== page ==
News

Ramsey Jones Architects and Patrick R. Jones in the news

 

Milwaukee Journal Sentinel:

Ramsey Jones Architects receives 2016 AIA Wisconsin Honor Award for Lake Michigan Beach Cottage – Belgium, WI.

“This year’s award-winning architecture includes a variety of projects that connect with the landscape, celebrate community, reinvent living space, repurpose existing facilities and revive a historic home,” AIA Wisconsin noted in its announcement.”
Winning architectural designs connect with landscape
 2016 AIA Wisconsin Awards – photo gallery

 

The Business Journal:

Milwaukee’s Coolest Offices: Developer Juli Kaufmann’s home office stands out: Developer Juli Kaufmann’s Shorewood home is much more than just her residence. It also serves as her office for her growing development firm, complete with a green roof and renewable energy sources.
Developer Juli Kaufmann’s home office stands out

 

Milwaukee Journal Sentinel:

Every step of the way, it was built with sustainability in mind, from its orientation on the lot (facing south, with a vast expanse of sliding glass doors maximizing sunlight to heat and light the house) to reuse of materials, including bricks from city streets, wood from pickling barrels and fallen trees.They built a team to make that happen. Patrick Jones of Ramsey Jones Architects, with experience in sustainable housing, designed the 1,780-square foot home. Stephen Servais of Common Advantage was the builder.

Rosheen Styczinski of New Eden Landscape Architecture designed an outdoor environment that captures all rainwater by incorporating native plantings, green roofs, rain gardens, rain barrels and a water cistern.
Shorewood couple committed to sustainable home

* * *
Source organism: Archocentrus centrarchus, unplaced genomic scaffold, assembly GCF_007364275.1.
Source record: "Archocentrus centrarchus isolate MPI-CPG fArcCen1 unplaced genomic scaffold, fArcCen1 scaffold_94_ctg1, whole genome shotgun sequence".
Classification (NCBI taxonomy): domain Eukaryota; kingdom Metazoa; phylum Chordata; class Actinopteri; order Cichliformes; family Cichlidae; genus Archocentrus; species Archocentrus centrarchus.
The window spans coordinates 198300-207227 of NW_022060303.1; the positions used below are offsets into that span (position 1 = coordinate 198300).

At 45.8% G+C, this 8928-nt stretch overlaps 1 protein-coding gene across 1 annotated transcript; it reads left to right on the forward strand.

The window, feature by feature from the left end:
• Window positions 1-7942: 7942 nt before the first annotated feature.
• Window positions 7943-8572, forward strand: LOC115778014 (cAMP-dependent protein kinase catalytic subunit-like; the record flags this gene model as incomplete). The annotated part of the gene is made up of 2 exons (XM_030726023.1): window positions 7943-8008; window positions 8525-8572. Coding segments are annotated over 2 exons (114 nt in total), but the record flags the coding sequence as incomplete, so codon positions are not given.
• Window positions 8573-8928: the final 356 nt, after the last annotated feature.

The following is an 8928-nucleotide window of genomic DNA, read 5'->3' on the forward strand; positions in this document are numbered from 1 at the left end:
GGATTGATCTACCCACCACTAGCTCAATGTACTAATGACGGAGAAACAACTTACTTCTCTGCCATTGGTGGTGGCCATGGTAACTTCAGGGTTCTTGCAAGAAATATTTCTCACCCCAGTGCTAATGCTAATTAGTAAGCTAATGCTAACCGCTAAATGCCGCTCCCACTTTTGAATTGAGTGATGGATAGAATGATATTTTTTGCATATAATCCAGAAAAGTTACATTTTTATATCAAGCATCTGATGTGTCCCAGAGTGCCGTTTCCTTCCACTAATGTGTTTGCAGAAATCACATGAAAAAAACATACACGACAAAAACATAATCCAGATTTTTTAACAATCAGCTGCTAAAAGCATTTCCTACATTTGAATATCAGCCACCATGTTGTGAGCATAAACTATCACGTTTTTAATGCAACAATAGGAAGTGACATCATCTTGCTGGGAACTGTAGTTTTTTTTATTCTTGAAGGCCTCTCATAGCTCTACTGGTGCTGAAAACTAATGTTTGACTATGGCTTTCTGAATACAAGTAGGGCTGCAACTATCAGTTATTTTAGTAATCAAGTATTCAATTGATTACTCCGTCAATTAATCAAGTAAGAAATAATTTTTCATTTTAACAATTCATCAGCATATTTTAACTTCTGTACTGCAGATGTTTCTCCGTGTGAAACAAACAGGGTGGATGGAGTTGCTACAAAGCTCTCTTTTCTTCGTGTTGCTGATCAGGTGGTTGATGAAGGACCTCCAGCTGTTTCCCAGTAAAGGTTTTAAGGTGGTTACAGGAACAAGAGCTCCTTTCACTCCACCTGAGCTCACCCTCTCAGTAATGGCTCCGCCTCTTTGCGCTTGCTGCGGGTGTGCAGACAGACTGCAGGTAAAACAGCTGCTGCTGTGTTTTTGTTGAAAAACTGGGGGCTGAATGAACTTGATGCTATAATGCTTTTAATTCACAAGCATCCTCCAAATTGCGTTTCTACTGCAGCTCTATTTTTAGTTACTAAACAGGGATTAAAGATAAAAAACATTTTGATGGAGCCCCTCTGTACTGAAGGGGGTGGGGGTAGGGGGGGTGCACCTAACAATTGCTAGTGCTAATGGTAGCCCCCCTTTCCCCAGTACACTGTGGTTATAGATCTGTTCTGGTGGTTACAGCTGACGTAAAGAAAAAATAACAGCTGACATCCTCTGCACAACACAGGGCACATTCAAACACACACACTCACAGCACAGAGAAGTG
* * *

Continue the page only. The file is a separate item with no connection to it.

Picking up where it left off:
Inside a sustainable Shorewood home – photo gallery

 

Milwaukee Home and Fine Living:

“Many people think of green or sustainable architecture in terms of technologies or expensive systems,” says architect and homeowner Patrick Jones… “But we don’t regard sustainable design as an optional decision; it’s an umbrella principle that covers everything.” Patrick, together with his wife and fellow architect Alex Ramsey, has created a living space that functions as both an artistic mission statement and a thoroughly enjoyable family home in Riverwest.
Milwaukee Home and Fine Living – July 2009 (PDF)

 

Milwaukee Journal Sentinel:

The couple bought a corner lot in Riverwest, affording them great southern exposure.

Self-described minimalists, they envisioned a home that made sense for the way people live now: living spaces that flowed together, using materials that were beautiful (in a minimalist kind of way), functional and smart.

That meant heavy masonry construction – insulated concrete blocks and a concrete slab floor with radiant heat. The concrete slab absorbs heat during the day and releases it at night, when it’s cooler. Walls were designed to be exactly one sheet of drywall in height (no cutting, no waste). The narrow building with windows on two or more sides of each room means the home is illuminated with daylight as much as possible.

They reclaimed and reused whenever they could. The building that stood on the site, the old Wright Street Theater, was demolished, and its remains were “pushed into its own basement” to serve as fill, Jones says.
“Maximum effort for a couple of minimalists” Milwaukee Journal Sentinel – September 4, 2010

 

Milwaukee Journal Sentinel:

Every room in the house, including the children’s bedroom, has at least two windows, ensuring that the residence is well-illuminated.
“At Home With” Milwaukee Journal Sentinel – September 4, 2010 – Image Gallery

 

Milwaukee Journal Sentinel:

The hotel also makes no bones about being pro-bike. The large, sharply angled entry canopy is echoed in a ring of parking shelters for motorcycles out front, so all can admire the “iron horses” on display.
“Iron Horse Sneak Peek” Milwaukee Journal Sentinel – August 29, 2008

 

Business Journal:

Even though the hotel is named Iron Horse, it will not be motorcycle-themed, said Dixon. The hotel’s interior will capture the American industrial era with beam construction, exposed brick and iron details preserved from the original structure. There will be few alterations to the exterior beyond adding a canopy on the south and west sides.

“We did not want to do anything to the building that would obscure the original craftsmanship,” said Patrick Jones…
“Miami firm to run Iron Horse Hotel” Business Journal – September 30, 2007